The gold market action since 1995 is of particular interest to investors, as gold has behaved in ways that historically have been virtually impossible for the yellow metal. Since 1995, world gold demand has greatly exceeded world mined gold supply, yet curiously the price of gold has plummeted. 1995 is when most market analysts believe the gold carry trade began in earnest. The gold carry trade involved leasing gold from central banks, immediately selling the gold on world markets, and then using the proceeds to invest in US equities. In 1995, the S&P 500 leapt northward in a giant and extraordinary bubble formation. For a snapshot of the amazing S&P 500 bubble that formed in 1995, please check out our prior essay, S&P Perpetual Motion.
The Gold Anti-Trust Action Committee (GATA), led by fearless gold lionheart Bill Murphy, has a mountain of evidence pointing to 1995 as the year that the United States and British governments initially allied with large money center banks to actively depress the price of gold. The primary motivation for the suppression of the free gold market was probably an attempt to eliminate gold’s traditional role as a leading indicator of monetary inflation. In western nations, fiat currencies have grown at unprecedented rates since 1995. By keeping the price of gold low, the proverbial golden canary in the fiat coal mine could be silenced. Interestingly, the most common argument used to make the silly assertion that inflation is low in the States is, “Well, look at the gold price! If there was inflation, gold would be up.” Analysts are CONSTANTLY parroting this line on bubblevision. For a much deeper discussion on gold price manipulation and the inevitable consequences, please see our past essays Gold Shorts Doomed Part 1 and Part 2.
Because of all these odd and seemingly inexplicable events since 1995, January 1994 was chosen as a starting date for our analysis. It is relatively recent, and it is slightly before the time when so many believe the markets went haywire and lost all touch with underlying fundamental realities.
In order to “freeze” our dollar vantage point, we simply calculated the monthly change in the value of the dollar index, and applied that percentage change to gold (in the opposite direction, of course, to account for the very strong negative correlation of gold and the US dollar). For instance, using January 1994 as our base month, if the dollar dropped 1% in the next month, we calculated a 1% rise in the price of gold, also using January 1994 as the base gold month. In effect, the January 1994 gold/dollar relationship was locked into place and subsequent dollar moves were inversely projected onto gold. This methodology creates the effect of viewing gold from a static reference point in terms of the US dollar index. It is the financial equivalent of Einstein’s fixed observation point. This hypothetically valued gold is referred to as “USD valued gold” in the following graphs. Prior to looking at the next graph, please review the first graph in this essay, focusing on the green US dollar index line. If you were to cut out the US dollar index line graph, and invert it, it would match the USD valued gold (blue line) in the graph below like a well crafted skeleton key in an ancient lock. Here is the initial graph…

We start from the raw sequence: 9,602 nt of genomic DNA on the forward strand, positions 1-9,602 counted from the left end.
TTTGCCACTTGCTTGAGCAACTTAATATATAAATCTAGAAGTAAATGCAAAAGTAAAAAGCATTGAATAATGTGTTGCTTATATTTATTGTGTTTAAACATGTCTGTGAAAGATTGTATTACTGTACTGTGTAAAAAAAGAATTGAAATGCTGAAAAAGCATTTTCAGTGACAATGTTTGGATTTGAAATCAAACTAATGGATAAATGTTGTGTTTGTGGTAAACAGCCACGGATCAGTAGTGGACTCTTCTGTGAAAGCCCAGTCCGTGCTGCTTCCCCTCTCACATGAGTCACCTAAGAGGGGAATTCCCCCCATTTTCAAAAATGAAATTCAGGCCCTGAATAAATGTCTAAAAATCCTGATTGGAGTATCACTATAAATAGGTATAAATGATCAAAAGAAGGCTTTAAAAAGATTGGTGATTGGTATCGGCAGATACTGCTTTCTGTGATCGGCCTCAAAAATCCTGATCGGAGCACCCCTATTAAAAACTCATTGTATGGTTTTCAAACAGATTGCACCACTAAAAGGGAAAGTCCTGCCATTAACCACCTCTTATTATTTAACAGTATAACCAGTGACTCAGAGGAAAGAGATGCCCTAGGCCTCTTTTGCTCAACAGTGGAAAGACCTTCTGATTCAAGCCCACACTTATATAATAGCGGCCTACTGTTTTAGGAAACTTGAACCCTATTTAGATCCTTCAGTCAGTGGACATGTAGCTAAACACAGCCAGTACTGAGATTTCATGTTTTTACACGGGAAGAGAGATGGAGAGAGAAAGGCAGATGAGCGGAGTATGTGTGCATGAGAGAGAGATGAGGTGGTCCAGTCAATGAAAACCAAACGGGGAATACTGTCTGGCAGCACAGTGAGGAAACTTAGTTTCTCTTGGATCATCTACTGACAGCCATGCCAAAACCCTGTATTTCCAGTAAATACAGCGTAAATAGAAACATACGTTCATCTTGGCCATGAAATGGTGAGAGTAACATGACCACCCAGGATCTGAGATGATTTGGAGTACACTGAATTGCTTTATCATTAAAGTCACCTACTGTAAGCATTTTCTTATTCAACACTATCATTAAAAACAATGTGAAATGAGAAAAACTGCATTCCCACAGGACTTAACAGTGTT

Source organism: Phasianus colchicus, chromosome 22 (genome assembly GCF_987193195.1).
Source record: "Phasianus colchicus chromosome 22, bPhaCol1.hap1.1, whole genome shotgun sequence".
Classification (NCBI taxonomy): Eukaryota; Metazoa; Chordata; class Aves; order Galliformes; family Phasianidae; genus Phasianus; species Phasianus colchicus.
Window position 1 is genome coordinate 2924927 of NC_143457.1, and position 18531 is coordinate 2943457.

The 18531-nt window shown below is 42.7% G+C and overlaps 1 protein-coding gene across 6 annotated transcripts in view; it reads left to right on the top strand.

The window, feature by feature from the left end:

The following graph shows the size of the gap observed above, in dollars per ounce, between the actual price of gold and the expected USD value of gold using January 1994 as our vantage point…
Once again, it is very interesting to note the persistent downside bias in the actual value of gold. If normal market supply and demand were solely accountable for the price of gold and the price of the dollar, why are there not at least a few months where actual gold was OVERVALUED relative to USD valued gold? There is certainly nothing “random” about the negative bias in the above graph, and any hypothesis seeking to explain the gold market action of the last five years HAS to adequately address this issue.
We will briefly examine one following graph, which superimposes the valuation delta between actual gold prices and USD valued gold which we just reviewed in the prior graph underneath of the actual price of gold since 1994…
Before we discuss this graph, please note the left axis is negative, with zero at the TOP of the graph. The red line is the same information we viewed in the previous graph. As we saw in the very first graph in the essay, looking at the actual gold price relative to the USD index, gold has actually been quite strong in 2000. The negative valuation gap (shown in red in this graph, left axis, zero is up) has narrowed quite dramatically, as gold stubbornly refuses to drop much lower in response to an incredibly strong (and overvalued) US dollar. With negative sentiment surrounding gold at deliriously high levels, the fact that gold has not weakened significantly while the dollar has soared indicates there are a LOT of entities buying physical gold, and demand has likely picked up significantly in 2000 to offset the effect of a higher dollar value, which would be expected to push gold much lower, everything else being equal.